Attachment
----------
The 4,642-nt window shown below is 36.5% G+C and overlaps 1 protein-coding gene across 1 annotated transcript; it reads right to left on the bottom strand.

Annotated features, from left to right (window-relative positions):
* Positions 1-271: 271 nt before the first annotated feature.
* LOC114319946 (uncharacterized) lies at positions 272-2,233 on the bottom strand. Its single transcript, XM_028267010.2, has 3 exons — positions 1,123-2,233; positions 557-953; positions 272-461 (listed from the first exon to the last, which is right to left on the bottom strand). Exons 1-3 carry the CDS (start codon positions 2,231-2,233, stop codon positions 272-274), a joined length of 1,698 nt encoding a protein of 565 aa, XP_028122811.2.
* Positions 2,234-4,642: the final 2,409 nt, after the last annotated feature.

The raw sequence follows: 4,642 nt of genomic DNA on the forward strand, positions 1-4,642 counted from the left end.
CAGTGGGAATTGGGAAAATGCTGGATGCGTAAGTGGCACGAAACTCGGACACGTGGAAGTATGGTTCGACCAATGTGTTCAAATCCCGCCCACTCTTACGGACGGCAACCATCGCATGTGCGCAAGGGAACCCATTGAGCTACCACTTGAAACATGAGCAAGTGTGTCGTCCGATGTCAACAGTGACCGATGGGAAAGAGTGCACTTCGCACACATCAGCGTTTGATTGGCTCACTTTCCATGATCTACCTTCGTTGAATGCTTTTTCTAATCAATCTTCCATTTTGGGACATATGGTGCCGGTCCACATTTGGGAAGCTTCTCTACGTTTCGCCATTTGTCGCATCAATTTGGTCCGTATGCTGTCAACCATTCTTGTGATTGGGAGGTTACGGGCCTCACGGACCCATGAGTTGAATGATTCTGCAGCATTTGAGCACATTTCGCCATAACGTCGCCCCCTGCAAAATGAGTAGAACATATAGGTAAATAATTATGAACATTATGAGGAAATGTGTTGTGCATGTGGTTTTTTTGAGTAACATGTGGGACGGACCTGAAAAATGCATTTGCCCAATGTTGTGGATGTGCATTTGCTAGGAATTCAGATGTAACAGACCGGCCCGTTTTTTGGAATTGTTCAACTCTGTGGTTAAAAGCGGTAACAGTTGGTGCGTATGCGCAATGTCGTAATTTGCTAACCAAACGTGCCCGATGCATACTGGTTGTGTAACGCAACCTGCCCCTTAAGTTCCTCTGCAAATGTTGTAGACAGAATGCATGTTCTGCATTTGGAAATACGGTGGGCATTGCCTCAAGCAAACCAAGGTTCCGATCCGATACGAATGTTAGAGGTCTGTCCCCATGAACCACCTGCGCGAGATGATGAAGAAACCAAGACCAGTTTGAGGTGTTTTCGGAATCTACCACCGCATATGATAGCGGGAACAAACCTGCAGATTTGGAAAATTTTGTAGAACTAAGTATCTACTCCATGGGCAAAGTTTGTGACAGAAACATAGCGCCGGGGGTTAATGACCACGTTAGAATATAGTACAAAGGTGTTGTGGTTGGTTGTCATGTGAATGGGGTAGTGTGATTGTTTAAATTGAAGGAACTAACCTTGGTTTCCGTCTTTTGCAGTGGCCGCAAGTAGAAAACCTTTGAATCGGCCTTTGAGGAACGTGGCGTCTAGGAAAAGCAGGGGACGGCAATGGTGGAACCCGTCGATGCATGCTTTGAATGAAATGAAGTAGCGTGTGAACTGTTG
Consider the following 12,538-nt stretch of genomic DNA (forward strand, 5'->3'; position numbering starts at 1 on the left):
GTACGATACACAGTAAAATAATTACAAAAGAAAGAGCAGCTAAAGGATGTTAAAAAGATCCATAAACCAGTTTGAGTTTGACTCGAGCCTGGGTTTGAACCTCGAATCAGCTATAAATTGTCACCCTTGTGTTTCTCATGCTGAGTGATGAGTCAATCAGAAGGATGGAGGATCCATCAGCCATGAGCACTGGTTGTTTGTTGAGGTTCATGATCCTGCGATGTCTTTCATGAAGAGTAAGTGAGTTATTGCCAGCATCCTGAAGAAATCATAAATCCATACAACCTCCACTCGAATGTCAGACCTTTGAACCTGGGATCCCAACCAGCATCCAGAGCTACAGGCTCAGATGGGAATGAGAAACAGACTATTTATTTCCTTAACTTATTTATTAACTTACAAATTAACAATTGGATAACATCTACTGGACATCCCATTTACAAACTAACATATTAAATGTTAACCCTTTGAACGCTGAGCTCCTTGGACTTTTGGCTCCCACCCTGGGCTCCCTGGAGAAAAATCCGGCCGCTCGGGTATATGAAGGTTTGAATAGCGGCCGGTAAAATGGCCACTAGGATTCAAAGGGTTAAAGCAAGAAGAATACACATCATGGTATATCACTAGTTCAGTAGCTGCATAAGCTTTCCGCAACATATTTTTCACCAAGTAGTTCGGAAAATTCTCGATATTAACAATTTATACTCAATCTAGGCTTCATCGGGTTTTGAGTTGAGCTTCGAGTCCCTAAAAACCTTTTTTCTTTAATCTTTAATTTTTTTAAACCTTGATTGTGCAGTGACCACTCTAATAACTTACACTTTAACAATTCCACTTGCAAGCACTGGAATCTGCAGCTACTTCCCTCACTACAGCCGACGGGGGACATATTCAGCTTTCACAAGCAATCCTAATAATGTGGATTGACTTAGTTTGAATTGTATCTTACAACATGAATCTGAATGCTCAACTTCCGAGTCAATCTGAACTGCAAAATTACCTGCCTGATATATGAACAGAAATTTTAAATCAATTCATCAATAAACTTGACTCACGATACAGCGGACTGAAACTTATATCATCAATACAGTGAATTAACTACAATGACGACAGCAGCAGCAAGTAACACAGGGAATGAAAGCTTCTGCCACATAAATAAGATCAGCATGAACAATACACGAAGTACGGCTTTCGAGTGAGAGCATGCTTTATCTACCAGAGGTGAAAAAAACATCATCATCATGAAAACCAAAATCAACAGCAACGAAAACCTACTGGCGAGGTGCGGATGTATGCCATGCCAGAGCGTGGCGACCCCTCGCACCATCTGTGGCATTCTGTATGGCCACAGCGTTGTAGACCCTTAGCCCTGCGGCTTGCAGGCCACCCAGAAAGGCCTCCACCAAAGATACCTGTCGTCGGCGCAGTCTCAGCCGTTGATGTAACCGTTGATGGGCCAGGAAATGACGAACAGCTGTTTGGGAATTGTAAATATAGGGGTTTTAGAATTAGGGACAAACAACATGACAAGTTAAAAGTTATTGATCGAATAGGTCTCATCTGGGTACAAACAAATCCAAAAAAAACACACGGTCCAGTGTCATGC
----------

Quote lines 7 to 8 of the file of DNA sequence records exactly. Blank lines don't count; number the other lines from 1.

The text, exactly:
CAGTGGGAATTGGGAAAATGCTGGATGCGTAAGTGGCACGAAACTCGGACACGTGGAAGTATGGTTCGACCAATGTGTTCAAATCCCGCCCACTCTTACGGACGGCAACCATCGCATGTGCGCAAGGGAACCCATTGAGCTACCACTTGAAACATGAGCAAGTGTGTCGTCCGATGTCAACAGTGACCGATGGGAAAGAGTGCACTTCGCACACATCAGCGTTTGATTGGCTCACTTTCCATGATCTACCTTCGTTGAATGCTTTTTCTAATCAATCTTCCATTTTGGGACATATGGTGCCGGTCCACATTTGGGAAGCTTCTCTACGTTTCGCCATTTGTCGCATCAATTTGGTCCGTATGCTGTCAACCATTCTTGTGATTGGGAGGTTACGGGCCTCACGGACCCATGAGTTGAATGATTCTGCAGCATTTGAGCACATTTCGCCATAACGTCGCCCCCTGCAAAATGAGTAGAACATATAGGTAAATAATTATGAACATTATGAGGAAATGTGTTGTGCATGTGGTTTTTTTGAGTAACATGTGGGACGGACCTGAAAAATGCATTTGCCCAATGTTGTGGATGTGCATTTGCTAGGAATTCAGATGTAACAGACCGGCCCGTTTTTTGGAATTGTTCAACTCTGTGGTTAAAAGCGGTAACAGTTGGTGCGTATGCGCAATGTCGTAATTTGCTAACCAAACGTGCCCGATGCATACTGGTTGTGTAACGCAACCTGCCCCTTAAGTTCCTCTGCAAATGTTGTAGACAGAATGCATGTTCTGCATTTGGAAATACGGTGGGCATTGCCTCAAGCAAACCAAGGTTCCGATCCGATACGAATGTTAGAGGTCTGTCCCCATGAACCACCTGCGCGAGATGATGAAGAAACCAAGACCAGTTTGAGGTGTTTTCGGAATCTACCACCGCATATGATAGCGGGAACAAACCTGCAGATTTGGAAAATTTTGTAGAACTAAGTATCTACTCCATGGGCAAAGTTTGTGACAGAAACATAGCGCCGGGGGTTAATGACCACGTTAGAATATAGTACAAAGGTGTTGTGGTTGGTTGTCATGTGAATGGGGTAGTGTGATTGTTTAAATTGAAGGAACTAACCTTGGTTTCCGTCTTTTGCAGTGGCCGCAAGTAGAAAACCTTTGAATCGGCCTTTGAGGAACGTGGCGTCTAGGAAAAGCAGGGGACGGCAATGGTGGAACCCGTCGATGCATGCTTTGAATGAAATGAAGTAGCGTGTGAACTGTTG
Consider the following 12,538-nt stretch of genomic DNA (forward strand, 5'->3'; position numbering starts at 1 on the left):